Salvage radiation treatment for prostate cancer recurrence

Salvage radiation treatment (or salvage radiotherapy) may be suggested if your loved one experiences a rising PSA after radical prostatectomy (which is termed his first-line treatment). Unfortunately, it is estimated that up to 30% of men who have had radical prostatectomy will develop a biochemical recurrence within 10 years of their surgery.

Salvage radiation usually means that your loved one will have external beam radiation (some men may receive hormone therapy for a few months prior to treatment). While salvage brachytherapy is sometimes performed on men who have a recurrence of prostate cancer after they have had external beam radiation, it is not as common after surgery for prostate cancer.

Researchers seem to agree that a man’s response will be more successful if he has treatment at the earliest sign of recurrence. When researchers analyzed current studies, they determined that there was a three-fold survival improvement with salvage radiation when it was begun within 2 years of a man’s recurrence. Salvage radiotherapy begun more than 2 years after recurrence provided no significant increase in prostate cancer–specific survival.

A study by Stephenson et al looked at 501 men who were treated at different medical centers and determined that the overall probability that a man would not have cancer progression (called progression-free survival) was 45% four years following salvage radiation treatment. In an extended study analysis, progression-free survival at 6 years was 32% and at 10 years it was 20%. Another study reported 10-year progression-free survival rates of 25% to 30%. But more (and larger) long-term studies are needed to determine just how effective this therapy can be in prolonging a man’s survival.

Some of the variables that may factor into a man’s success include his PSA value at the time of radiation treatment, his Gleason sum, and whether he had positive surgical margins, extracapsular extension, and no cancer in the seminal vesicles. These are all questions to ask your loved one’s doctor so you will thoroughly understand what the chances are for successful treatment.

It may encourage you to know that Moul et al suggest that even men who have potentially life-threatening prostate cancer may still achieve long-term PSA recurrence-free outcomes with salvage radiation therapy. They also suggest that even if a man has a rapid PSA doubling time, it should not be assumed that he has metastatic cancer, and that he might still be a candidate for treatment.

When analyzing the data presented by Stephenson et al, even men who had Gleason scores of 8-10, negative surgical margins, or a PSA doubling time of less than 10 months had a 1 in 5 chance of achieving long-term progression-free response when radiation treatment was initiated when their PSA level was less than 2.0 ng/mL.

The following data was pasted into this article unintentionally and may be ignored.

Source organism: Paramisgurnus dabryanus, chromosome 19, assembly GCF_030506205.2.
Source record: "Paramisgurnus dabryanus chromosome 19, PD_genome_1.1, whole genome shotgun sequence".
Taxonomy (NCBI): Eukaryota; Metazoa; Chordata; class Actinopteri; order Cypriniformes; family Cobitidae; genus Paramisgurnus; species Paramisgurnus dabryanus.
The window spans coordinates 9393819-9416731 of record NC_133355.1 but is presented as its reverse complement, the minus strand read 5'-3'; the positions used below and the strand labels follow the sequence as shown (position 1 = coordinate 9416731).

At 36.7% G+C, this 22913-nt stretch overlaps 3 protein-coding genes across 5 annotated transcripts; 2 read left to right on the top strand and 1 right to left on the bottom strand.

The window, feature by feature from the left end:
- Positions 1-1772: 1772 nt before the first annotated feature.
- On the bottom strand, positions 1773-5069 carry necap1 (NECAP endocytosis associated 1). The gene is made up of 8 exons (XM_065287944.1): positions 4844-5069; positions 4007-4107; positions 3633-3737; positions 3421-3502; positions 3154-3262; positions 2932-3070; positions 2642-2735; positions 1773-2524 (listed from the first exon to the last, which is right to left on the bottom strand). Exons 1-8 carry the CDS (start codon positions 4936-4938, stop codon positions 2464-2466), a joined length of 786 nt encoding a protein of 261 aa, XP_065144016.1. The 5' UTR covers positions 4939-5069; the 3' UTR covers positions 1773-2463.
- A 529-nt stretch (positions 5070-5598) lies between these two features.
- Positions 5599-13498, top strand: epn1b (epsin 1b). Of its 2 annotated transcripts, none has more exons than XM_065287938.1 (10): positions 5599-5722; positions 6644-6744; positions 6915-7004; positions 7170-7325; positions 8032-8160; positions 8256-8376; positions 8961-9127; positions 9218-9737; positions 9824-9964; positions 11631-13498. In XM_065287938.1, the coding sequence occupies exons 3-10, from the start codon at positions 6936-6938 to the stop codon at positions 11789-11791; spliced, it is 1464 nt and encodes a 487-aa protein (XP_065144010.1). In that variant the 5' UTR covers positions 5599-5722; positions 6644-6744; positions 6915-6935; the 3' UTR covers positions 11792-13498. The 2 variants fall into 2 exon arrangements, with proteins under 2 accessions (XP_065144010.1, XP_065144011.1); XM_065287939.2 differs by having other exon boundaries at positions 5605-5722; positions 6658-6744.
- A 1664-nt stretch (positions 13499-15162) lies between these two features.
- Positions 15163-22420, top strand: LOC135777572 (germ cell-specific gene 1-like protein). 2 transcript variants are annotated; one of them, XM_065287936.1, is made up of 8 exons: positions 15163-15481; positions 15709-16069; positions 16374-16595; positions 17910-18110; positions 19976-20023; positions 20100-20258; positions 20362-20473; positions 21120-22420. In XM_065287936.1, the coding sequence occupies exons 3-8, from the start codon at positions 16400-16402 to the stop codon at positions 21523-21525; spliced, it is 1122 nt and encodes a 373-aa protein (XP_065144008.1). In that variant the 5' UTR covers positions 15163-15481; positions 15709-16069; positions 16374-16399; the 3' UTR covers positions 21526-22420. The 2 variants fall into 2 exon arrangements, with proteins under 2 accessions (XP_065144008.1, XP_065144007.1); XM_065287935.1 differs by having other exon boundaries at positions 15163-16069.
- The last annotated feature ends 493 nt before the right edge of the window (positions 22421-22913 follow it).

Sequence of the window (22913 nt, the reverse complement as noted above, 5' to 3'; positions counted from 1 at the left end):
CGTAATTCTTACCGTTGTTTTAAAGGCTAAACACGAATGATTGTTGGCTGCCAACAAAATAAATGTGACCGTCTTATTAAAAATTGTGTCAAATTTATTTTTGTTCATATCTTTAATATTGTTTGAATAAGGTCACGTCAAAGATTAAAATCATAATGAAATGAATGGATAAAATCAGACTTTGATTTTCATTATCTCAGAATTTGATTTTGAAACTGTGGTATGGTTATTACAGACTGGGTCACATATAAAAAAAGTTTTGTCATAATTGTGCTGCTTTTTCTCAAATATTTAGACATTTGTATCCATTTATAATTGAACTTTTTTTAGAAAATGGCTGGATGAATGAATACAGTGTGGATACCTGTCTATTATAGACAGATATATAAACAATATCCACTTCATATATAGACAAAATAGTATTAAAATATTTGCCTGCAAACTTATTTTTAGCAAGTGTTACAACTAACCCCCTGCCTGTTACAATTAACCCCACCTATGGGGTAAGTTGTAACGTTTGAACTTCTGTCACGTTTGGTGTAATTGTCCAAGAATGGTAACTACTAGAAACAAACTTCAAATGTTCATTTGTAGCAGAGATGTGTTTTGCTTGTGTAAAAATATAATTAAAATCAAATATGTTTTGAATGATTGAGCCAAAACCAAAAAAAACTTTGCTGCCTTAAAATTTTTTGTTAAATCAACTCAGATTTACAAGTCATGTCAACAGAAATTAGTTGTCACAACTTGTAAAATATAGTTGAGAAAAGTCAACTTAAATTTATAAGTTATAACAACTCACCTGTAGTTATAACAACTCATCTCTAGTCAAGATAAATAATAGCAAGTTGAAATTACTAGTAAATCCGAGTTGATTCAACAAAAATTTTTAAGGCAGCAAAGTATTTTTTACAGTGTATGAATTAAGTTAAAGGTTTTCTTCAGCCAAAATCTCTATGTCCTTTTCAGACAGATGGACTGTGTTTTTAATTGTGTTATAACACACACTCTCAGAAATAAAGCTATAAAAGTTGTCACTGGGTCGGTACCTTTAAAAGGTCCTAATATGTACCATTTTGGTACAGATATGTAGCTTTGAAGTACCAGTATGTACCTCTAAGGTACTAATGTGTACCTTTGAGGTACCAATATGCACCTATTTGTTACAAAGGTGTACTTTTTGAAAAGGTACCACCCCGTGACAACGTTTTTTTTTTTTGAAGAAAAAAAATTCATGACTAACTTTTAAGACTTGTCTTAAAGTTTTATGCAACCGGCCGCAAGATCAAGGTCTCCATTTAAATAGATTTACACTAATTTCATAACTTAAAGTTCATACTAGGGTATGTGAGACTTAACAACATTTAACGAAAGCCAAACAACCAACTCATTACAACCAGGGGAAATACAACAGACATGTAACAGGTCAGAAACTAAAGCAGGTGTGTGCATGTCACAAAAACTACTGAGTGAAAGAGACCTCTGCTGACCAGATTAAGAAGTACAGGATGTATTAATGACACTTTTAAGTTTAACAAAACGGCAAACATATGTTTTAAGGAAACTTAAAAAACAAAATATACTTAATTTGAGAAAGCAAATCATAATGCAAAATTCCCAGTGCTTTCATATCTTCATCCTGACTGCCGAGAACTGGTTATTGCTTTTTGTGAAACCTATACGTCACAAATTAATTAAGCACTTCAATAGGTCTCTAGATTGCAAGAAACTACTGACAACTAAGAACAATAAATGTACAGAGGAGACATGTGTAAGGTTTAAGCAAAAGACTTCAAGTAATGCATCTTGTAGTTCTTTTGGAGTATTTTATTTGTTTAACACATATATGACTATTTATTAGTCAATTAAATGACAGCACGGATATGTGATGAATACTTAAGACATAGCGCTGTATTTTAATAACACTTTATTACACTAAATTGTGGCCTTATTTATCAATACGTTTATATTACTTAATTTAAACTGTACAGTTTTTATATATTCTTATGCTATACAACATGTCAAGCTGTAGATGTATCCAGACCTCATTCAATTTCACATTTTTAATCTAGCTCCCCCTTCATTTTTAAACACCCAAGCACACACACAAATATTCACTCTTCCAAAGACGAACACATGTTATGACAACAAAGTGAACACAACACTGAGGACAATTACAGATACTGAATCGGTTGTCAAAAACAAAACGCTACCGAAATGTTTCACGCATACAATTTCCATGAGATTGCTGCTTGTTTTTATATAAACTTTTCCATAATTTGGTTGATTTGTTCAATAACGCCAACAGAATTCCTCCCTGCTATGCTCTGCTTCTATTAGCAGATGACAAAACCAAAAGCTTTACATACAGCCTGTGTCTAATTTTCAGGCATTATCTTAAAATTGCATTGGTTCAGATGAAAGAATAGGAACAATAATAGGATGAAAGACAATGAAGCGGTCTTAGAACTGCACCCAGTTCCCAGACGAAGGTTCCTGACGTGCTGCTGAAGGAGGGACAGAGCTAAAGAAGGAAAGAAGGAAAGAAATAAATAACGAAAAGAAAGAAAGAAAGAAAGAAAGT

A study by Burri et al looked at 37 men who had a prostate cancer recurrence after initial radiation (32 had external-beam radiation therapy and 5 had brachytherapy) and underwent salvage brachytherapy. After a median follow-up of 86 months, salvage prostate brachytherapy was associated with a 10-year freedom from biochemical failure of 54% and cause-specific survival of 96%. Men who had a presalvage PSA <6 ng/mL did better than other men.

Updated 10/11

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References:

Burri RJ, Stone NN, Unger P, Stock RG. Long-term outcome and toxicity of salvage brachytherapy for local failure after initial radiotherapy for prostate cancer. Int J Radiat Oncol Biol Phys. 2010 Aug 1;77(5):1338-44.

Chin J. Clarifying the role of salvage radiotherapy. CUAJ. 2008;2(5):508-509.

Graham SM, Holzbeierlein JM. Adjuvant radiation therapy after radical prostatectomy: when is it indicated? Curr Urol Rep. 2009;10(3):194-8.

Moul JW, Banez LL, Freedland SJ. Rising PSA in nonmetastatic prostate cancer. Oncology. 2007;21(12):1436-1454.

Sia MS, Pickles T, Morton G, Souhami L, et al. Salvage radiotherapy following biochemical relapse after radical prostatectomy: proceedings of the Genito-Urinary Radiation Oncologists of Canada consensus meeting. Can Urol Assoc. 2008;2(5): 500–507.

Stephenson AJ, Scardino PT, Kattan MW, et al. Predicting the outcome of salvage radiation therapy for recurrent prostate cancer after radical prostatectomy. Cleveland J Clin Oncol. 2007;25(15):2035-41.

Trock B, Han, M, Freedland SJ, et al. Prostate Cancer–Specific Survival Following Salvage Radiotherapy vs Observation in Men With Biochemical Recurrence After Radical Prostatectomy. JAMA.2008;299(23):2760-2769.

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